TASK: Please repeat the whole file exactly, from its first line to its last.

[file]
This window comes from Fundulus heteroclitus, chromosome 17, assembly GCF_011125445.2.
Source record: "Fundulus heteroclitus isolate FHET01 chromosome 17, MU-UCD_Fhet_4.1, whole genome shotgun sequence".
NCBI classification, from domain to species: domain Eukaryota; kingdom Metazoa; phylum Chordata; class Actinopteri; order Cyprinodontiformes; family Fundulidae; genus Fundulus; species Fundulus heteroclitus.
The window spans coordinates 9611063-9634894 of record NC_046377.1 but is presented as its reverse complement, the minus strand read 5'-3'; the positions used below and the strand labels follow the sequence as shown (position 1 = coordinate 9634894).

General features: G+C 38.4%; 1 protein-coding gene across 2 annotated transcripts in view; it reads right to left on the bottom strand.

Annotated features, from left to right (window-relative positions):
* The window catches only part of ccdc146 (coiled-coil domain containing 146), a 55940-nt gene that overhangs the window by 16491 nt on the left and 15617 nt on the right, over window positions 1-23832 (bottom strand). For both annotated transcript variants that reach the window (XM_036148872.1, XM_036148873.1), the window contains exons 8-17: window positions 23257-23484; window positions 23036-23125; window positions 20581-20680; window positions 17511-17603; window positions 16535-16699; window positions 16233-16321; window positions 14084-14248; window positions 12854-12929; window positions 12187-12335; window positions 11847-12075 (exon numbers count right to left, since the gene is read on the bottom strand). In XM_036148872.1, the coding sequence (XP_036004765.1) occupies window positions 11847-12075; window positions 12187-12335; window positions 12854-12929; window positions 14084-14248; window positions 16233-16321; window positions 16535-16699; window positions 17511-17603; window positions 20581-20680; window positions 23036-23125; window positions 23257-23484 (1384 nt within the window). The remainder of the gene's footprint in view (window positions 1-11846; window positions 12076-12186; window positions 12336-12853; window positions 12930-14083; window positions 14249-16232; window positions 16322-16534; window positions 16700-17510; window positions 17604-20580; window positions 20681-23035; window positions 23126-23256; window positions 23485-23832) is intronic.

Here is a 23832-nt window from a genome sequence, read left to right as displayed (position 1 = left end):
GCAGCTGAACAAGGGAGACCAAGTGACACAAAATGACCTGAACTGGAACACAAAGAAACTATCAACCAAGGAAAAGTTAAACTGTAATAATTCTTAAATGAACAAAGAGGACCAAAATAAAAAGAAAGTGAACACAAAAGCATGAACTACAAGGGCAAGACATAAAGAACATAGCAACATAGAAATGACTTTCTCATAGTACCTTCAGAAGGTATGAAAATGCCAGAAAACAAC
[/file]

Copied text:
This window comes from Fundulus heteroclitus, chromosome 17, assembly GCF_011125445.2.
Source record: "Fundulus heteroclitus isolate FHET01 chromosome 17, MU-UCD_Fhet_4.1, whole genome shotgun sequence".
NCBI classification, from domain to species: domain Eukaryota; kingdom Metazoa; phylum Chordata; class Actinopteri; order Cyprinodontiformes; family Fundulidae; genus Fundulus; species Fundulus heteroclitus.
The window spans coordinates 9611063-9634894 of record NC_046377.1 but is presented as its reverse complement, the minus strand read 5'-3'; the positions used below and the strand labels follow the sequence as shown (position 1 = coordinate 9634894).

General features: G+C 38.4%; 1 protein-coding gene across 2 annotated transcripts in view; it reads right to left on the bottom strand.

Annotated features, from left to right (window-relative positions):
* The window catches only part of ccdc146 (coiled-coil domain containing 146), a 55940-nt gene that overhangs the window by 16491 nt on the left and 15617 nt on the right, over window positions 1-23832 (bottom strand). For both annotated transcript variants that reach the window (XM_036148872.1, XM_036148873.1), the window contains exons 8-17: window positions 23257-23484; window positions 23036-23125; window positions 20581-20680; window positions 17511-17603; window positions 16535-16699; window positions 16233-16321; window positions 14084-14248; window positions 12854-12929; window positions 12187-12335; window positions 11847-12075 (exon numbers count right to left, since the gene is read on the bottom strand). In XM_036148872.1, the coding sequence (XP_036004765.1) occupies window positions 11847-12075; window positions 12187-12335; window positions 12854-12929; window positions 14084-14248; window positions 16233-16321; window positions 16535-16699; window positions 17511-17603; window positions 20581-20680; window positions 23036-23125; window positions 23257-23484 (1384 nt within the window). The remainder of the gene's footprint in view (window positions 1-11846; window positions 12076-12186; window positions 12336-12853; window positions 12930-14083; window positions 14249-16232; window positions 16322-16534; window positions 16700-17510; window positions 17604-20580; window positions 20681-23035; window positions 23126-23256; window positions 23485-23832) is intronic.

Here is a 23832-nt window from a genome sequence, read left to right as displayed (position 1 = left end):
GCAGCTGAACAAGGGAGACCAAGTGACACAAAATGACCTGAACTGGAACACAAAGAAACTATCAACCAAGGAAAAGTTAAACTGTAATAATTCTTAAATGAACAAAGAGGACCAAAATAAAAAGAAAGTGAACACAAAAGCATGAACTACAAGGGCAAGACATAAAGAACATAGCAACATAGAAATGACTTTCTCATAGTACCTTCAGAAGGTATGAAAATGCCAGAAAACAAC